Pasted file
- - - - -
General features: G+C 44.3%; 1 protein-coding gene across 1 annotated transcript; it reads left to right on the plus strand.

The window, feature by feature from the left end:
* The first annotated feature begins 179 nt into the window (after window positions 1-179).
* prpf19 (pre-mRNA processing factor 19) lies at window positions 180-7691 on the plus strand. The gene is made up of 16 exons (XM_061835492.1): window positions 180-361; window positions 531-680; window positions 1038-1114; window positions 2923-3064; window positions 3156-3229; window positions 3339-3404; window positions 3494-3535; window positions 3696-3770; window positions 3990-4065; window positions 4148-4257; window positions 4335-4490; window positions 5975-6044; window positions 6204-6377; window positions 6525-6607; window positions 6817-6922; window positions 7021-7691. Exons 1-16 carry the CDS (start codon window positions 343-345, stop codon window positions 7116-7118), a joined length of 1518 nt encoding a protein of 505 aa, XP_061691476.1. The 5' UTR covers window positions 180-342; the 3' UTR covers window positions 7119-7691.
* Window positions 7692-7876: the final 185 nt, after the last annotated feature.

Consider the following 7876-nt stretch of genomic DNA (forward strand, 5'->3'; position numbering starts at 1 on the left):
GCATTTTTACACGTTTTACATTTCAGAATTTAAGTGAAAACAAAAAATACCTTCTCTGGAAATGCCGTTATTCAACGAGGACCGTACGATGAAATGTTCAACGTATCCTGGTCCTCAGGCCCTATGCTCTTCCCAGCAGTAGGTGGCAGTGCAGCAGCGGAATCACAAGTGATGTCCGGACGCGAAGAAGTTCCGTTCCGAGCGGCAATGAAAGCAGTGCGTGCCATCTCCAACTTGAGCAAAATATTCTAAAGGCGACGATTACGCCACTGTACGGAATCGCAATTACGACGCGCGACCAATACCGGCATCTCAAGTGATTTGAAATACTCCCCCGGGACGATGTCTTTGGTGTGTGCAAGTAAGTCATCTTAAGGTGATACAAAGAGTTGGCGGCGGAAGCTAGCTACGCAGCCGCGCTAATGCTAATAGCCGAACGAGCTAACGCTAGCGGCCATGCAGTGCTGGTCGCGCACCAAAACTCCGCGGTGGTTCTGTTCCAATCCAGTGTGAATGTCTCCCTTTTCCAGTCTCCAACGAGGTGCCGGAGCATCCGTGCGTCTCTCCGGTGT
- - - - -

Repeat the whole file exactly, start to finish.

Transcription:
General features: G+C 44.3%; 1 protein-coding gene across 1 annotated transcript; it reads left to right on the plus strand.

The window, feature by feature from the left end:
* The first annotated feature begins 179 nt into the window (after window positions 1-179).
* prpf19 (pre-mRNA processing factor 19) lies at window positions 180-7691 on the plus strand. The gene is made up of 16 exons (XM_061835492.1): window positions 180-361; window positions 531-680; window positions 1038-1114; window positions 2923-3064; window positions 3156-3229; window positions 3339-3404; window positions 3494-3535; window positions 3696-3770; window positions 3990-4065; window positions 4148-4257; window positions 4335-4490; window positions 5975-6044; window positions 6204-6377; window positions 6525-6607; window positions 6817-6922; window positions 7021-7691. Exons 1-16 carry the CDS (start codon window positions 343-345, stop codon window positions 7116-7118), a joined length of 1518 nt encoding a protein of 505 aa, XP_061691476.1. The 5' UTR covers window positions 180-342; the 3' UTR covers window positions 7119-7691.
* Window positions 7692-7876: the final 185 nt, after the last annotated feature.

Consider the following 7876-nt stretch of genomic DNA (forward strand, 5'->3'; position numbering starts at 1 on the left):
GCATTTTTACACGTTTTACATTTCAGAATTTAAGTGAAAACAAAAAATACCTTCTCTGGAAATGCCGTTATTCAACGAGGACCGTACGATGAAATGTTCAACGTATCCTGGTCCTCAGGCCCTATGCTCTTCCCAGCAGTAGGTGGCAGTGCAGCAGCGGAATCACAAGTGATGTCCGGACGCGAAGAAGTTCCGTTCCGAGCGGCAATGAAAGCAGTGCGTGCCATCTCCAACTTGAGCAAAATATTCTAAAGGCGACGATTACGCCACTGTACGGAATCGCAATTACGACGCGCGACCAATACCGGCATCTCAAGTGATTTGAAATACTCCCCCGGGACGATGTCTTTGGTGTGTGCAAGTAAGTCATCTTAAGGTGATACAAAGAGTTGGCGGCGGAAGCTAGCTACGCAGCCGCGCTAATGCTAATAGCCGAACGAGCTAACGCTAGCGGCCATGCAGTGCTGGTCGCGCACCAAAACTCCGCGGTGGTTCTGTTCCAATCCAGTGTGAATGTCTCCCTTTTCCAGTCTCCAACGAGGTGCCGGAGCATCCGTGCGTCTCTCCGGTGT